The scene is one of many now immortalized in paintings that decorate the walls of Marble Gate Gallery in the courthouse square here, where a number of Clay County artists use their roots to inspire their work.
Judy Jordan, the gallery's owner and painter of the scene with the farmer, said inspiration can come from the simple things in life or the most complex. Fellow artist Patsy Ingram said painting starts with learning and becomes a frame of mind.
What helps them and others is that Clay County is full of natural and cultural inspiration.
"When you can put your expressions on canvas, you can never look at things the same again," Ingram said.
About a dozen artists belong to the gallery, but it's not the only place where local artwork can be found. Restaurants and businesses around the county proudly display local art, and in many cases you can buy it off the wall.
"For a poor area, we've got a lot of talented people," said Mike Coleman, president of the Clay County Arts League.
Coleman and Jordan said the area has become more art conscious in recent years, thanks in part to the opening of the gallery and the league's creation of opportunities for art education and events like the Clay County Music and Arts Festival.
"The artists were always here, we just never had a place to display it," Jordan said.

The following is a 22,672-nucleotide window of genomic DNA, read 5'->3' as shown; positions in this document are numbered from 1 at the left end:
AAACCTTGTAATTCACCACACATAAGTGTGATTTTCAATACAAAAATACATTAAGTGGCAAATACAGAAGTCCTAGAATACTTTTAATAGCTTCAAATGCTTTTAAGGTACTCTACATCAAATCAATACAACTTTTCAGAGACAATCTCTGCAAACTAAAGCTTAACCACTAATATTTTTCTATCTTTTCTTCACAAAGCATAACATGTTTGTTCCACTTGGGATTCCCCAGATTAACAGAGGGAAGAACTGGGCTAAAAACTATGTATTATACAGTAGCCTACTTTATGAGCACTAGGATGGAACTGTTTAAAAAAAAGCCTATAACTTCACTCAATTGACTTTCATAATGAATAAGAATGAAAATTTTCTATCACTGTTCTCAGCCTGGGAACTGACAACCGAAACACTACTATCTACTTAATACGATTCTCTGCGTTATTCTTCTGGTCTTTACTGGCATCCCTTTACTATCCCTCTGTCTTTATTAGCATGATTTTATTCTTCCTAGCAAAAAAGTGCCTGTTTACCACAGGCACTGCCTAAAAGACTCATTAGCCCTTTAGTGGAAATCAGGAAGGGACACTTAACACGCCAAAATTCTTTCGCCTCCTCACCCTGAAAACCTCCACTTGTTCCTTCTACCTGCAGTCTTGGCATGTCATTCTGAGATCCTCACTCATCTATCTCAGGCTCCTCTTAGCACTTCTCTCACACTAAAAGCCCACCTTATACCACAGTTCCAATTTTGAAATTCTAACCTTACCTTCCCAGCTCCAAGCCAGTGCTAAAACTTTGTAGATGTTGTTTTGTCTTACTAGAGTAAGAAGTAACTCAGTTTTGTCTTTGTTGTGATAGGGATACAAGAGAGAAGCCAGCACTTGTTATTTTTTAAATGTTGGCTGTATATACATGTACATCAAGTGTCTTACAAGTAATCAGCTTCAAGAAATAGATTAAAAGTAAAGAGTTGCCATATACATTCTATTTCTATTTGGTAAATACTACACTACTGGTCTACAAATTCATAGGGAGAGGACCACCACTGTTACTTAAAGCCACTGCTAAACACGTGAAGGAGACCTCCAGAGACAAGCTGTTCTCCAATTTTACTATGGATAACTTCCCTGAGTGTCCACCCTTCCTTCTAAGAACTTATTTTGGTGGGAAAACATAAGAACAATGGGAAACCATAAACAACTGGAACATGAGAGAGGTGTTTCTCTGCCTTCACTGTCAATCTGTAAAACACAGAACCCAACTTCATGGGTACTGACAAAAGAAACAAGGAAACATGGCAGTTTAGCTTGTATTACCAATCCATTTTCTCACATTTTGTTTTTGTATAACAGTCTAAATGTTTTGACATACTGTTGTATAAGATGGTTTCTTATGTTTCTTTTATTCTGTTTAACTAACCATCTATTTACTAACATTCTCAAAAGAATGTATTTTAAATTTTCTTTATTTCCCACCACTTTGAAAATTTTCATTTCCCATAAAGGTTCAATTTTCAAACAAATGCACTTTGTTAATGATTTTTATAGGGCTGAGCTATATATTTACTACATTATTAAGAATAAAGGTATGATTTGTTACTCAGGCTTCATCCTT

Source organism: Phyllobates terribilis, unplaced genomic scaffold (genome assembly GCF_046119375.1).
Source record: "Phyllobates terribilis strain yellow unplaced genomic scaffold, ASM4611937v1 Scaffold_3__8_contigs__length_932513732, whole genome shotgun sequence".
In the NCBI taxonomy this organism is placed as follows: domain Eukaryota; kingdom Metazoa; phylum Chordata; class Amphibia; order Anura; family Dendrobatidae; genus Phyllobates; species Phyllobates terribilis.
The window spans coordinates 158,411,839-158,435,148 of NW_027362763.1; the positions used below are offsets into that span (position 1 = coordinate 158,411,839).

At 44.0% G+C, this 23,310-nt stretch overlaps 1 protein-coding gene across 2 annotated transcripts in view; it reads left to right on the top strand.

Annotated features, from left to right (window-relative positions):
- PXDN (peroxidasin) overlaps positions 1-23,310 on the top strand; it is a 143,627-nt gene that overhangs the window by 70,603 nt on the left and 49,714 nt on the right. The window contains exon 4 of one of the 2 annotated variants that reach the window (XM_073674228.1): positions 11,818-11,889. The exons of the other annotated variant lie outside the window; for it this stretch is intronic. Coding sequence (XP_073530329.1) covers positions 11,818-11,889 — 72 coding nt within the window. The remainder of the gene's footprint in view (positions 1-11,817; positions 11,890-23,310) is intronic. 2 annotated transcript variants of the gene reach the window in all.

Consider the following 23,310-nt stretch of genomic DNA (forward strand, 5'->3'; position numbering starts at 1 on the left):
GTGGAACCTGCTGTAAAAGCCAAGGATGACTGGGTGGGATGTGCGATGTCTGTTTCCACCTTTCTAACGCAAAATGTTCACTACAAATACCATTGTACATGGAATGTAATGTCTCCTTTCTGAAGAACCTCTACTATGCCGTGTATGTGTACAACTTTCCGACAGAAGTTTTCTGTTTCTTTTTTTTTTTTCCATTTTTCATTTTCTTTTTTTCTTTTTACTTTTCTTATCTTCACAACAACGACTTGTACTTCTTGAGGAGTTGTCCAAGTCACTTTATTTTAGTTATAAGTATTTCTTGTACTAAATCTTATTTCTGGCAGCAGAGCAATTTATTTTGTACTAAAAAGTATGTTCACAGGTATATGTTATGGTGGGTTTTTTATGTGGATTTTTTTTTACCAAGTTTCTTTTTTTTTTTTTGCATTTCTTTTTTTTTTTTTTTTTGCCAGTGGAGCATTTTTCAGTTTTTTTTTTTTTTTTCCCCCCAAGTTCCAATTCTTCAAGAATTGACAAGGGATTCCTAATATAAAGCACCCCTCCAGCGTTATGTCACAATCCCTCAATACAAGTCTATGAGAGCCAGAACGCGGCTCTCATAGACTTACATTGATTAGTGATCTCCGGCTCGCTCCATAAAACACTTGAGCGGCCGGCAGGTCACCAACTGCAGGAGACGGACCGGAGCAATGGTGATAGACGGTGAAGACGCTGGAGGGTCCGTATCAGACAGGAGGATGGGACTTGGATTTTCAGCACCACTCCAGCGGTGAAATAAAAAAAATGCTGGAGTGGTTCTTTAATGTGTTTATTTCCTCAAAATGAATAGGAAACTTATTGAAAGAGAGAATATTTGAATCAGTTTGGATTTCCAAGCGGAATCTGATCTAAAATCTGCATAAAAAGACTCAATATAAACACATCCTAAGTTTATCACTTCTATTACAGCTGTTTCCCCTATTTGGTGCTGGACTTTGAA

Some Clay County artists have even become famous for their work, such as Millerville native Donny Finley, whose art is displayed in galleries throughout the United States.
Finley, who now lives near Birmingham, said many of his first paintings were inspired by the people and places he knew in Clay County, and the rural identity found within them worked in his favor.
"It was more than just the normal things you see at art shows," Finley said. "It was something that had more truth to it."
His mother Geneva Finley, 80, who still lives in Millerville, said she began learning the craft five years ago, and has even sold some paintings.
"I'm not one to just look out the window and sit in the rocking chair," Geneva said. "It keeps me busy."
Jordan said 90 percent of the art sold from her gallery goes out of state, even out of the country. She said some of the gallery's most recent patrons hailed from Alaska, England and Sweden.
Jordan said she's proud to know that the fruit of Clay County's artistic inspirations is reaching places outside of these quiet communities tucked away in the Appalachian foothills.
"We like it in Clay County," she said. "If we didn't, we wouldn't stay."